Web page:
Last September I was very fortunate to be in India to launch Farmageddon at a conference Compassion helped to sponsor organised by the Federation of Indian Animal Protection Organisations. FIAPO is at the forefront of the Indian animal protection movement. Its members are movement leaders: visionary activists and organisations whose strength is multiplied by working together for animals. Compassion is proud to be a sponsor of their vitally important work in halting industrial agriculture in India. I’m pleased to be sharing with you my interview with FIAPO’s Director of External Relations, Arpan Sharma.
Philip: When and why did FIAPO form?
Arpan: The initial idea about an Indian federation was discussed after the Asia for Animals conference in Chennai in 2007. Indian animal groups and activists met and agreed to unify our dreams to make India a better place for animals. FIAPO was formally launched in 2010. We speak in a stronger voice for animals but not as an alternative to existing organisations. On the contrary, we’re an expression of their strength and an amalgam of their collective expertise and passion.
Philip: How does FIAPO work to foster collaboration among India’s animal protection organisations?
Arpan Sharma, FIAPO’s Director of External Relations
Arpan: FIAPO enables the work of smaller, local federations of animal protection groups with a fixed geographic or thematic focus. For example, we research and contact all existing animal protection groups in a target city and bring them together as a united voice for animals. We emphasise the importance to network, build capacity and take local, targeted action for animals. We conduct training workshops to help fill knowledge gaps within organisations.
Philip: What are the most pressing animal protection issues in India? How is FIAPO and its member organisations addressing them?
Arpan: India needs specific attention to curb ongoing cruelty to animals. For this reason, FIAPO launched two campaigns to create awareness and encourage people to treat animals with respect. First, the Living Free campaign reaches out and educates urban populations. The focus is to reduce the consumption of animal products by mobilising a grassroots movement to spread awareness. We focus on conducting outreach to consumers to make behavioural change happen.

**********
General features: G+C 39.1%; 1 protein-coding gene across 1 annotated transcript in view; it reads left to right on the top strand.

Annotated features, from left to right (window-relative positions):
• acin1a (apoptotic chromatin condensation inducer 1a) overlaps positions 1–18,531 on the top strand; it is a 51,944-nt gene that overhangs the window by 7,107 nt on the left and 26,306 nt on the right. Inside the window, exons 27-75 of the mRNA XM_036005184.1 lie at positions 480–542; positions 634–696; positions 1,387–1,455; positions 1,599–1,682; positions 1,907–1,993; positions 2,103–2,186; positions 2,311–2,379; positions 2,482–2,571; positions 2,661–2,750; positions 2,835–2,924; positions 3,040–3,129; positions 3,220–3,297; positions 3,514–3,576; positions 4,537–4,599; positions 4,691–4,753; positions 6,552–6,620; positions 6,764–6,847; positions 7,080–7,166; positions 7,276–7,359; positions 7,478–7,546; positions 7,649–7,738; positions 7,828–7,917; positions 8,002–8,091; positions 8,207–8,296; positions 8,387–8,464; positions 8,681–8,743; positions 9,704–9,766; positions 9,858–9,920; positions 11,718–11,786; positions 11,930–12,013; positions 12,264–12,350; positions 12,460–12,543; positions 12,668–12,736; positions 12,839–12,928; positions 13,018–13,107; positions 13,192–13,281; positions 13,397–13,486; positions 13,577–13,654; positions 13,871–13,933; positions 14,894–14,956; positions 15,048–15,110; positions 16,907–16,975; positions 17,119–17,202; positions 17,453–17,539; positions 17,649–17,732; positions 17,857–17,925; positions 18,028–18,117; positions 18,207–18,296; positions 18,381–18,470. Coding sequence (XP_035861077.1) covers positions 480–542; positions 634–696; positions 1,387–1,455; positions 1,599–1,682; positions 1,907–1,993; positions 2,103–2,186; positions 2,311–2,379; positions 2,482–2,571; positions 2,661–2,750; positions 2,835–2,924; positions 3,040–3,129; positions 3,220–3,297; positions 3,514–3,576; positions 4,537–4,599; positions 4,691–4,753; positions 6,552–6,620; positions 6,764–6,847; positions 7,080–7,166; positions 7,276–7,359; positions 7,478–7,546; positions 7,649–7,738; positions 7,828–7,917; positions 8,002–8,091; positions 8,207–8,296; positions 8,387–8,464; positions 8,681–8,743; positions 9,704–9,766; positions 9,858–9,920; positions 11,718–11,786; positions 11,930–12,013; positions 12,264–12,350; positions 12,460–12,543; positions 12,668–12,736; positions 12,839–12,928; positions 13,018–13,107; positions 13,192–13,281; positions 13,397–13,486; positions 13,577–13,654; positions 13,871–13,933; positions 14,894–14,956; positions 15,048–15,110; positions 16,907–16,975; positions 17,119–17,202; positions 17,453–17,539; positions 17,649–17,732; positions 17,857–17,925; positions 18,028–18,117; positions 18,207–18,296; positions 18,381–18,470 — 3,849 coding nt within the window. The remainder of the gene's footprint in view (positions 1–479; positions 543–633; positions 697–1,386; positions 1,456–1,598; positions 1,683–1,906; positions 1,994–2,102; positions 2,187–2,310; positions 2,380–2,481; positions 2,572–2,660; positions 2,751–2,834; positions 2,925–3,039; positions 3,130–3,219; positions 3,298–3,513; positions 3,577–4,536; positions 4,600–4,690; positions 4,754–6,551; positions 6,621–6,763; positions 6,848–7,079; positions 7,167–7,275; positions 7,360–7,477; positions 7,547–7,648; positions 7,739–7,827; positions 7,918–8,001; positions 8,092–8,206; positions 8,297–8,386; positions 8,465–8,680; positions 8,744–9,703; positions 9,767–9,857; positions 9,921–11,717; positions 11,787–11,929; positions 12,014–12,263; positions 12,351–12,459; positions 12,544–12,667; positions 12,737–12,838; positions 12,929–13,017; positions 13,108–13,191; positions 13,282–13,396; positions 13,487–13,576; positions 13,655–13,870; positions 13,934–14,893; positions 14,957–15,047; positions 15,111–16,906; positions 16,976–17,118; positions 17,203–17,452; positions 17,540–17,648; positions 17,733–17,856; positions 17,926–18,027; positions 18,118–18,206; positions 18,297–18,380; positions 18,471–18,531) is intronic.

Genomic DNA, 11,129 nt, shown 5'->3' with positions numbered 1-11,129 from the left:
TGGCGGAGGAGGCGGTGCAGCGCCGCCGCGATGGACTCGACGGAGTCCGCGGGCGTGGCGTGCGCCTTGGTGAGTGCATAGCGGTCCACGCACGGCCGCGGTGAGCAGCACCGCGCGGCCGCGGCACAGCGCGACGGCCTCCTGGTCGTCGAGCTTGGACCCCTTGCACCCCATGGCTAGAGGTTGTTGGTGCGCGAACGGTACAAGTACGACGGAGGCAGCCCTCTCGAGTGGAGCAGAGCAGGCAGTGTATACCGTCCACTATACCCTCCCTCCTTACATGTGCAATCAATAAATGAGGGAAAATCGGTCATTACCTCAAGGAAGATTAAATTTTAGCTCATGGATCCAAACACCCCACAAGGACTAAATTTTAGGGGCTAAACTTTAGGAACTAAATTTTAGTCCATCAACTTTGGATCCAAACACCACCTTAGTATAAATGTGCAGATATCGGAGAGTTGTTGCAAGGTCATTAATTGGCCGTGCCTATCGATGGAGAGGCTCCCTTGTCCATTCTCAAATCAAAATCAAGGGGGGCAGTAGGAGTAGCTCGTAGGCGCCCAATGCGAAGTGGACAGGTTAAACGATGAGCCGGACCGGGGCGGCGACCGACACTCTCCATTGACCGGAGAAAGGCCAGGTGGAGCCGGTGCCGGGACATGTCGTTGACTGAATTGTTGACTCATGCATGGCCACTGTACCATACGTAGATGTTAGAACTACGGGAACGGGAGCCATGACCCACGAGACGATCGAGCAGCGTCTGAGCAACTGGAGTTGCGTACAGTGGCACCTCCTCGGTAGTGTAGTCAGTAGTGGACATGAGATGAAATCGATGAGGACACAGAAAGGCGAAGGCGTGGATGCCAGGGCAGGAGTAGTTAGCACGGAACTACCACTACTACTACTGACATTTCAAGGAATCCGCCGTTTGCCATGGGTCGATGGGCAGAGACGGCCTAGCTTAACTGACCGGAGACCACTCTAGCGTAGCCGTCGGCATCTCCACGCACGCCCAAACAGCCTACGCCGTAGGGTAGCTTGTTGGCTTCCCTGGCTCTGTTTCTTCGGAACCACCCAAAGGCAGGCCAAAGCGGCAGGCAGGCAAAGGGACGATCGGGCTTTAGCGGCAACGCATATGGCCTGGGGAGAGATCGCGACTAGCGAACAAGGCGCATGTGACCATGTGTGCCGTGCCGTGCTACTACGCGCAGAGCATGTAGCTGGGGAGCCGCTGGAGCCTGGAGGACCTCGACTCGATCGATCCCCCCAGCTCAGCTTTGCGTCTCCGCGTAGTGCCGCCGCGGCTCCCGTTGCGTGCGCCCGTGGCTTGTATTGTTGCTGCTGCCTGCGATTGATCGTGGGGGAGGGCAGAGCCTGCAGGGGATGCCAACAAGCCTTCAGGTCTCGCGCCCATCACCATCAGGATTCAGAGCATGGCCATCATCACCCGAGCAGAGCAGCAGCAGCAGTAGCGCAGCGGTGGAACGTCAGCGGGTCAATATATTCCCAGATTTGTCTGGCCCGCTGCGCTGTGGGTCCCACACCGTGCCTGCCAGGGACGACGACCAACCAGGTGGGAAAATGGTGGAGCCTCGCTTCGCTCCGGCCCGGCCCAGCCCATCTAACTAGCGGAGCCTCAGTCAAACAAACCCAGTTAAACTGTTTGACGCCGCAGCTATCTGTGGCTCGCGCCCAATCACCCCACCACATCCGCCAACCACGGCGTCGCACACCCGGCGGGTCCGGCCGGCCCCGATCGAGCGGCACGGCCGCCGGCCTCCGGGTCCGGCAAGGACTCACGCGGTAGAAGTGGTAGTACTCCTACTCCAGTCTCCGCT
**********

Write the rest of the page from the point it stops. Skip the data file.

Second, our Farm to Freedom campaign prevents — and whenever possible — removes animals from the most appalling conditions. We’re a collective voice against the rise of factory farms. Our focus is to improve the life of farmed animals by regulation, education and intervention.
Philip: Which victories for India’s animals would not have been possible without FIAPO?
Arpan: We’re determined to improve the lives of animals across India by collaborating with organisations, activists and other stakeholders. We strive to run every campaign and project collaboratively. For example, we filed a legal challenge to the chicken battery cage in India as public interest litigation. The court recognised the illegality and cruelty involved with the widespread practice of raising chickens in battery cages for producing eggs. This collaborative effort involved a number of experts and colleagues from across the country.
We also lobbied and successfully prevented the establishment of a mega-dairy by IFFCO-Fonterra in Andhra Pradesh. It was to house 40,000 cows at a single location. As a result of rigorous advocacy and public engagement, FIAPO achieved victory when the Ministry of Environment and Forests prohibited the keeping of cetaceans in captivity. We’re also creating a national platform (‘India for Animals’) for the Indian animal community to work behind.
Philip: Why are farm animals a priority for India and FIAPO ?
Through its network of organisations and individuals, FIAPO is reaching out to people throughout India with its message of compassion for animals.
Arpan: India is the world’s second most populous country and we have the world’s largest dairy herd. We’re also after Brazil the world’s largest exporter of beef and the world’s second largest producer of eggs. The combination of these massive populations of humans and animals makes for a perfect storm for widespread animal cruelty and exploitation in farming. As incomes rise, India’s vast middle class increasingly consumes animal foods produced from farmed animals who suffer under poor governance mechanisms, including lack of regulations and effective law enforcement. For these reasons, farm animals are a key priority in India.
We’re very fortunate to partner and collaborate with Compassion, the only organisation with an exclusive focus on farm animals, to develop long term protective regulations and build capacity in the Indian animal protection community to work on these issues. Up to now, the focus of most Indian animal protection groups has been on direct companion animal care and spay/neuter, which is necessary work and must continue.
But we need to enhance consumer awareness in farmed animals, which is within the overall framework of your excellent book, Farmageddon. Our commitment is to develop a critical approach to farm animal exploitation and implement a strategy based on evidence and the specific conditions prevalent in India.